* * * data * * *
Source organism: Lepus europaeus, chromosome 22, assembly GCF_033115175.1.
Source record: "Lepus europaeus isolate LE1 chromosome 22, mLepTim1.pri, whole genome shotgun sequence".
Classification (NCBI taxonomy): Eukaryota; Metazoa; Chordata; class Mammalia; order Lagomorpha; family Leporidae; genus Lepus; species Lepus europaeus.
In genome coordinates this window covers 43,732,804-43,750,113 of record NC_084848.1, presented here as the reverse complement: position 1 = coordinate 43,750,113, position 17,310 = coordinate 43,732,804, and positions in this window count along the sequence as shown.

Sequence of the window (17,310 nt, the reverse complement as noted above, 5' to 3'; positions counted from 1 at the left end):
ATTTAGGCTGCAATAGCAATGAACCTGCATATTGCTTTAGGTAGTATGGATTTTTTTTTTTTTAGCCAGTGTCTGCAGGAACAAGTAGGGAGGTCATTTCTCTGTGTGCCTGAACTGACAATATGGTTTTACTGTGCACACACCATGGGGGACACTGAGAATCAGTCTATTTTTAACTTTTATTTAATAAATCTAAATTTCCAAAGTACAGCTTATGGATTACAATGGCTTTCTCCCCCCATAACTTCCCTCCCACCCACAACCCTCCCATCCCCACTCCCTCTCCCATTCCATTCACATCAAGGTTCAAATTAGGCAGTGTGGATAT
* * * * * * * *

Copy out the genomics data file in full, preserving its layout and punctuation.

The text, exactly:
Source organism: Lepus europaeus, chromosome 22, assembly GCF_033115175.1.
Source record: "Lepus europaeus isolate LE1 chromosome 22, mLepTim1.pri, whole genome shotgun sequence".
Classification (NCBI taxonomy): Eukaryota; Metazoa; Chordata; class Mammalia; order Lagomorpha; family Leporidae; genus Lepus; species Lepus europaeus.
In genome coordinates this window covers 43,732,804-43,750,113 of record NC_084848.1, presented here as the reverse complement: position 1 = coordinate 43,750,113, position 17,310 = coordinate 43,732,804, and positions in this window count along the sequence as shown.

Sequence of the window (17,310 nt, the reverse complement as noted above, 5' to 3'; positions counted from 1 at the left end):
ATTTAGGCTGCAATAGCAATGAACCTGCATATTGCTTTAGGTAGTATGGATTTTTTTTTTTTTAGCCAGTGTCTGCAGGAACAAGTAGGGAGGTCATTTCTCTGTGTGCCTGAACTGACAATATGGTTTTACTGTGCACACACCATGGGGGACACTGAGAATCAGTCTATTTTTAACTTTTATTTAATAAATCTAAATTTCCAAAGTACAGCTTATGGATTACAATGGCTTTCTCCCCCCATAACTTCCCTCCCACCCACAACCCTCCCATCCCCACTCCCTCTCCCATTCCATTCACATCAAGGTTCAAATTAGGCAGTGTGGATAT